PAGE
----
Wednesday September 14th


Stock futures are little changed after major averages suffer worst day since June 2020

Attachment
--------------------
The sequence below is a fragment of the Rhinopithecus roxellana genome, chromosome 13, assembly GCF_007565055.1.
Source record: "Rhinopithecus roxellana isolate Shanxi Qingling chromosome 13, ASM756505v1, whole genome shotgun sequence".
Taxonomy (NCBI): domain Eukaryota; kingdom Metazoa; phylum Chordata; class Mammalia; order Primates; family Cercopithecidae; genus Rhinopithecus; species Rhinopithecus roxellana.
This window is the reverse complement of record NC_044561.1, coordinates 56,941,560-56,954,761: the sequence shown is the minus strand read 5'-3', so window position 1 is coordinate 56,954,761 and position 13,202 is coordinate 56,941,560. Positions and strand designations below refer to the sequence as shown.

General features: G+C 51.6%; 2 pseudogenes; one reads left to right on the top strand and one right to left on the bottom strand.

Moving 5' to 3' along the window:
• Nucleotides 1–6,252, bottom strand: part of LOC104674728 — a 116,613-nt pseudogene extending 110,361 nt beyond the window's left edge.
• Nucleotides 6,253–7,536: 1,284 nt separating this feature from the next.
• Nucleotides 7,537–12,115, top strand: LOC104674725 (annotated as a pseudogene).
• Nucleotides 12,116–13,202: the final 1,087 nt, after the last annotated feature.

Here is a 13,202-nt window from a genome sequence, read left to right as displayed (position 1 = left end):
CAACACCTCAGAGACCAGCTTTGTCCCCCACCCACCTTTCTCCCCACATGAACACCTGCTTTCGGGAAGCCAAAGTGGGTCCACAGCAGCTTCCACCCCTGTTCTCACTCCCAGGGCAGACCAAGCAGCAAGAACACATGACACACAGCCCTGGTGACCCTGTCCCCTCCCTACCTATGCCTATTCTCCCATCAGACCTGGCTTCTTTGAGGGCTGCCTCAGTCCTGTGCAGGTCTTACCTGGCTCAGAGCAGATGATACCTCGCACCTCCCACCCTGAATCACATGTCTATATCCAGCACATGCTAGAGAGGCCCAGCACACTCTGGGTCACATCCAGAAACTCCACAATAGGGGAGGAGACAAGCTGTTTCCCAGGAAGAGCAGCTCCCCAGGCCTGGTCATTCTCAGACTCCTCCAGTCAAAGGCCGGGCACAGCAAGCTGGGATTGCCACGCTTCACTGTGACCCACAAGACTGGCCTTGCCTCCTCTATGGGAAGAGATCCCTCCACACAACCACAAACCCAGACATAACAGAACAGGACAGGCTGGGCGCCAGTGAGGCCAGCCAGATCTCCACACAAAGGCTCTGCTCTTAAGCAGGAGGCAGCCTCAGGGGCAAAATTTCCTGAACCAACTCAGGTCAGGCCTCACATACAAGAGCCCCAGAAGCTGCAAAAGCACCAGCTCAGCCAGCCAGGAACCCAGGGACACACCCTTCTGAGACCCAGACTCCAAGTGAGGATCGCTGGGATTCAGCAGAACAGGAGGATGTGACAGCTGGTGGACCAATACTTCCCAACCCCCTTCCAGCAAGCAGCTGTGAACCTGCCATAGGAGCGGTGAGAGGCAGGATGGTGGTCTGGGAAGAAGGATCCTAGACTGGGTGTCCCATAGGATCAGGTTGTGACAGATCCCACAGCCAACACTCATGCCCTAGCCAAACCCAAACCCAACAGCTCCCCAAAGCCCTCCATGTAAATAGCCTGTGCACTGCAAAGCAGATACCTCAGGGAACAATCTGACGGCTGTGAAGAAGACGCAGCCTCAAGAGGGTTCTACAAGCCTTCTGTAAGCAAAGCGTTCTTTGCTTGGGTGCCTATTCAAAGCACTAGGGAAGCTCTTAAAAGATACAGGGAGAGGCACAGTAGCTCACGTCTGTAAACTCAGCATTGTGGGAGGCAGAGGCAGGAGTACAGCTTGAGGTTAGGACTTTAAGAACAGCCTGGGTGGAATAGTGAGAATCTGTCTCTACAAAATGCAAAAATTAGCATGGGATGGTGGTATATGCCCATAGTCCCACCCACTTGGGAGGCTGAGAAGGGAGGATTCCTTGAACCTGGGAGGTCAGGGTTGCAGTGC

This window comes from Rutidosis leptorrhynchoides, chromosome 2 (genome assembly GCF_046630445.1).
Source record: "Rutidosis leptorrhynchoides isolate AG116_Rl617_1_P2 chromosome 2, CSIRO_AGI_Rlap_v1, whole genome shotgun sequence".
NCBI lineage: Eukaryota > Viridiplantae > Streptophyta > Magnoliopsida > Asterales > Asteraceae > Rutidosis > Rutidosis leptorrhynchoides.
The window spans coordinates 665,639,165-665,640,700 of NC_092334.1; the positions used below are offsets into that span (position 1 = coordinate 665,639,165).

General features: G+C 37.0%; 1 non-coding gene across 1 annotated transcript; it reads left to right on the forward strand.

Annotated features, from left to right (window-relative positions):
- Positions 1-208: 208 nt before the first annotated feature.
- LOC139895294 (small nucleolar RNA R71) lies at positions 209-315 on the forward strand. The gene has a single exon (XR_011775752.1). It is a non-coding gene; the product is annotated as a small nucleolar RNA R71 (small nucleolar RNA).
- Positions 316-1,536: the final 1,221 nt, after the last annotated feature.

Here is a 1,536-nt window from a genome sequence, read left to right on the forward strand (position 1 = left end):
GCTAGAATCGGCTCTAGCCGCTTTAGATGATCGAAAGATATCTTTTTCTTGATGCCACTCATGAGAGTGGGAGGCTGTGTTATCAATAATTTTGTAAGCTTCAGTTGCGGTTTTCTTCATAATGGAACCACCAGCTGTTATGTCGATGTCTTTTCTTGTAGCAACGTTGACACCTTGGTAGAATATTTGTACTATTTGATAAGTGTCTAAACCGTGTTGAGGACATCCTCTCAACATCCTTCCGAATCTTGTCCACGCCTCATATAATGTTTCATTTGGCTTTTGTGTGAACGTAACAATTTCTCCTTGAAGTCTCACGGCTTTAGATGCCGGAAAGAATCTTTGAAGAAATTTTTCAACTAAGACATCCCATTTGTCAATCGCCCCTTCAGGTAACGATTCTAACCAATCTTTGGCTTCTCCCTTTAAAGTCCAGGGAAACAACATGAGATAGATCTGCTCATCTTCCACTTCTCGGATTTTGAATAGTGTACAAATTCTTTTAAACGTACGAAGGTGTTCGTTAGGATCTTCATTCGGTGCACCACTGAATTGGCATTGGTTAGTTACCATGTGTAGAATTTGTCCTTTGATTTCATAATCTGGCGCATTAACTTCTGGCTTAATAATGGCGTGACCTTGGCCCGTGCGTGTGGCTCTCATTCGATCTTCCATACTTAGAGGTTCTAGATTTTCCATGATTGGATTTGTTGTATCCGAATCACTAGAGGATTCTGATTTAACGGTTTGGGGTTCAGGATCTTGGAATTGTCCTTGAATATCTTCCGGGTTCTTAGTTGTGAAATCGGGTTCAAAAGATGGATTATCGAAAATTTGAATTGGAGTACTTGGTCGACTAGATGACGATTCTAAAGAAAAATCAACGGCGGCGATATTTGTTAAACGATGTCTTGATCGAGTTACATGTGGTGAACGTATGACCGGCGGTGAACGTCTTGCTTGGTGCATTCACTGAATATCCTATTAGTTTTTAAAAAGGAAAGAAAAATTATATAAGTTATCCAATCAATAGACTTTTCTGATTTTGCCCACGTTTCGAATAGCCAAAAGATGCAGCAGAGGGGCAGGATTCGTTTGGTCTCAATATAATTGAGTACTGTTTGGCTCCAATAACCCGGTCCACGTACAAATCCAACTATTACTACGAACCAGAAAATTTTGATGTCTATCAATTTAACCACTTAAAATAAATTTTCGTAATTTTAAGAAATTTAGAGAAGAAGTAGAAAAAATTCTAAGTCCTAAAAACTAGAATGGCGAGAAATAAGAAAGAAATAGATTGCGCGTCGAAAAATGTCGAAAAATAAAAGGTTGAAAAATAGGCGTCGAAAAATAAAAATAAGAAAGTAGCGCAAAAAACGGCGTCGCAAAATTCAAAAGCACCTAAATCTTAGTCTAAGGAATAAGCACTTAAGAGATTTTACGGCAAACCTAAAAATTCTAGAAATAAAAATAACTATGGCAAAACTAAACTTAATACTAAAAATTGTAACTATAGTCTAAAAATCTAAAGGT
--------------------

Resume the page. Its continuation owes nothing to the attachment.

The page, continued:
U.S. stock markets index futures were mostly flat on Wednesday after another hot inflation reading sent the major averages tumbling to their worst day since June 2020 and dampened investors’ expectations of a less hawkish Federal Reserve. Futures tied to the Dow Industrial Average were last up 33 points, or 0.1%. S&P 500 futures ticked up 0.2%, and Nasdaq 100 futures added about 0.3%. The Dow sank more than 1,200 points Tuesday, or nearly 4%, while the S&P 500 lost 4.3%. The Nasdaq Composite dropped 5.2%. The market moves came after August’s consumer price index report showed headline inflation rose 0.1% on a monthly basis despite a drop in gas prices. The hot inflation report left questions over whether stocks could go back to their June lows or fall even further. It also spurred some fears that the Federal Reserve could potentially hike even higher than the 75 basis points markets are pricing in. “It caught the market off guard,” said LPL Financial’s Quincy Krosby. “The market had been expecting at least that we had leveled off — perhaps not moving downward but certainly not climbing higher. It was the wrong direction and the concern, of course, is always translated into what does this mean for the Fed.” All 30 Dow stocks and S&P 500 sectors finished the session lower, led to the downside by communications services. The sector fell 5.6% and finished its worst day since February, dragged down by shares of big technology names like Netflix and Meta Platforms, which tumbled about 7.8% and 9.4%, respectively. Shares in the Asia-Pacific dropped sharply on Wednesday after indexes on Wall Street plunged following a higher-than-expected U.S. consumer price index report for August. Japan’s Nikkei 225 dropped 2.78% to 27,818.62, and the Topix index fell 1.97% to 1,947.46. The Hang Seng index in Hong Kong dipped 2.33% in the final hour of trade, and the Hang Seng Tech index fell 2.68%. In Australia, the S&P/ASX 200 shed 2.58% to 6,828.60. The Kospi in South Korea lost 1.56% to 2,411.42 – the won passed the 1,390-mark against the greenback, the weakest levels since March 2009. Mainland China’s Shanghai Composite lost 0.8% to 3,237.54 and the Shenzhen Component fell 1.247% to 11,774.78. Oil prices stabilized on Wednesday, after dropping by more than $1 earlier in the session, following signs of bullish demand in an International Energy Agency (IEA) report. Brent crude futures added 1 cent to trade at $93.20 a barrel. U.S. West Texas Intermediate crude was up 4 cents at $87.35. Gold edged up on Wednesday as the dollar pulled back, but gains were capped by bets for more aggressive Federal Reserve rate hikes fueled by a surprise rise in U.S. inflation. Spot gold rose 0.2% to $1,704.13 per ounce by 0936 GMT. U.S. gold futures eased 0.1% to $1,715.10.